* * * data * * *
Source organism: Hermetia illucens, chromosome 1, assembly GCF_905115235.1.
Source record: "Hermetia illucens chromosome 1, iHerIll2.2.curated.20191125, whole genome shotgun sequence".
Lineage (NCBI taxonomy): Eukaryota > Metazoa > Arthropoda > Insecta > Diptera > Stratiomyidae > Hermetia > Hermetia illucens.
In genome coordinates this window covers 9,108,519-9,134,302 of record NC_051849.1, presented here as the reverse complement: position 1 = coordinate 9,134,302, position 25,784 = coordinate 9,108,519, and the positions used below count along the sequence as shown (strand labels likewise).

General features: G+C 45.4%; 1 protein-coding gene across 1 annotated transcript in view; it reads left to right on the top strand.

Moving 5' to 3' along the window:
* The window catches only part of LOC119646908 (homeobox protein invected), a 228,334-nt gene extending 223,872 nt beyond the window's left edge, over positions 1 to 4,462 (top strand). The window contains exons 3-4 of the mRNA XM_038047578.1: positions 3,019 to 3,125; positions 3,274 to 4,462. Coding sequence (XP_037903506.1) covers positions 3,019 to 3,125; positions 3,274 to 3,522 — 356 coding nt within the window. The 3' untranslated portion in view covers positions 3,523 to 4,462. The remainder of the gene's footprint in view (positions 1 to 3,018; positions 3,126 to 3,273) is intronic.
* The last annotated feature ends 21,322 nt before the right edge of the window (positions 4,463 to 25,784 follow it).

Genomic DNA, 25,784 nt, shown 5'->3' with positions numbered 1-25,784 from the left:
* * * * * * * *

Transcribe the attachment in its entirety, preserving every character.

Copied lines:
Source organism: Hermetia illucens, chromosome 1, assembly GCF_905115235.1.
Source record: "Hermetia illucens chromosome 1, iHerIll2.2.curated.20191125, whole genome shotgun sequence".
Lineage (NCBI taxonomy): Eukaryota > Metazoa > Arthropoda > Insecta > Diptera > Stratiomyidae > Hermetia > Hermetia illucens.
In genome coordinates this window covers 9,108,519-9,134,302 of record NC_051849.1, presented here as the reverse complement: position 1 = coordinate 9,134,302, position 25,784 = coordinate 9,108,519, and the positions used below count along the sequence as shown (strand labels likewise).

General features: G+C 45.4%; 1 protein-coding gene across 1 annotated transcript in view; it reads left to right on the top strand.

Moving 5' to 3' along the window:
* The window catches only part of LOC119646908 (homeobox protein invected), a 228,334-nt gene extending 223,872 nt beyond the window's left edge, over positions 1 to 4,462 (top strand). The window contains exons 3-4 of the mRNA XM_038047578.1: positions 3,019 to 3,125; positions 3,274 to 4,462. Coding sequence (XP_037903506.1) covers positions 3,019 to 3,125; positions 3,274 to 3,522 — 356 coding nt within the window. The 3' untranslated portion in view covers positions 3,523 to 4,462. The remainder of the gene's footprint in view (positions 1 to 3,018; positions 3,126 to 3,273) is intronic.
* The last annotated feature ends 21,322 nt before the right edge of the window (positions 4,463 to 25,784 follow it).

Genomic DNA, 25,784 nt, shown 5'->3' with positions numbered 1-25,784 from the left: